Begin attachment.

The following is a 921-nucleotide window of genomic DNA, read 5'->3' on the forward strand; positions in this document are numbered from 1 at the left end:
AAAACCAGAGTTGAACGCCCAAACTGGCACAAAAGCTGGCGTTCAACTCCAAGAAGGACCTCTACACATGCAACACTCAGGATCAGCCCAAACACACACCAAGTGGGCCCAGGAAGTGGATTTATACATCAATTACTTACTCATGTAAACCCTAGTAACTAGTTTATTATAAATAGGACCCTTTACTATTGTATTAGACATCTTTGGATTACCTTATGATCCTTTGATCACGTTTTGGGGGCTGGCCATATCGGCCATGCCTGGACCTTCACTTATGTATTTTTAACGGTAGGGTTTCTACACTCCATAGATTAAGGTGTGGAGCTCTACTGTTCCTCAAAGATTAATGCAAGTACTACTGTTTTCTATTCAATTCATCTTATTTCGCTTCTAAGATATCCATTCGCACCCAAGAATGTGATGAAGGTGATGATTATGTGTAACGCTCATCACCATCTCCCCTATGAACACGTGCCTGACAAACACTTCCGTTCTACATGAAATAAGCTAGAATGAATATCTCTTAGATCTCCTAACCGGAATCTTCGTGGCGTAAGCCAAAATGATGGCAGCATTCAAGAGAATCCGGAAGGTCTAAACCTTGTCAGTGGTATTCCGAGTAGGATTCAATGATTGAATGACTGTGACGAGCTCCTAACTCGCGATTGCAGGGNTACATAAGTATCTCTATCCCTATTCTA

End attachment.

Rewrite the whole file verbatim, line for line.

The following is a 921-nucleotide window of genomic DNA, read 5'->3' on the forward strand; positions in this document are numbered from 1 at the left end:
AAAACCAGAGTTGAACGCCCAAACTGGCACAAAAGCTGGCGTTCAACTCCAAGAAGGACCTCTACACATGCAACACTCAGGATCAGCCCAAACACACACCAAGTGGGCCCAGGAAGTGGATTTATACATCAATTACTTACTCATGTAAACCCTAGTAACTAGTTTATTATAAATAGGACCCTTTACTATTGTATTAGACATCTTTGGATTACCTTATGATCCTTTGATCACGTTTTGGGGGCTGGCCATATCGGCCATGCCTGGACCTTCACTTATGTATTTTTAACGGTAGGGTTTCTACACTCCATAGATTAAGGTGTGGAGCTCTACTGTTCCTCAAAGATTAATGCAAGTACTACTGTTTTCTATTCAATTCATCTTATTTCGCTTCTAAGATATCCATTCGCACCCAAGAATGTGATGAAGGTGATGATTATGTGTAACGCTCATCACCATCTCCCCTATGAACACGTGCCTGACAAACACTTCCGTTCTACATGAAATAAGCTAGAATGAATATCTCTTAGATCTCCTAACCGGAATCTTCGTGGCGTAAGCCAAAATGATGGCAGCATTCAAGAGAATCCGGAAGGTCTAAACCTTGTCAGTGGTATTCCGAGTAGGATTCAATGATTGAATGACTGTGACGAGCTCCTAACTCGCGATTGCAGGGNTACATAAGTATCTCTATCCCTATTCTA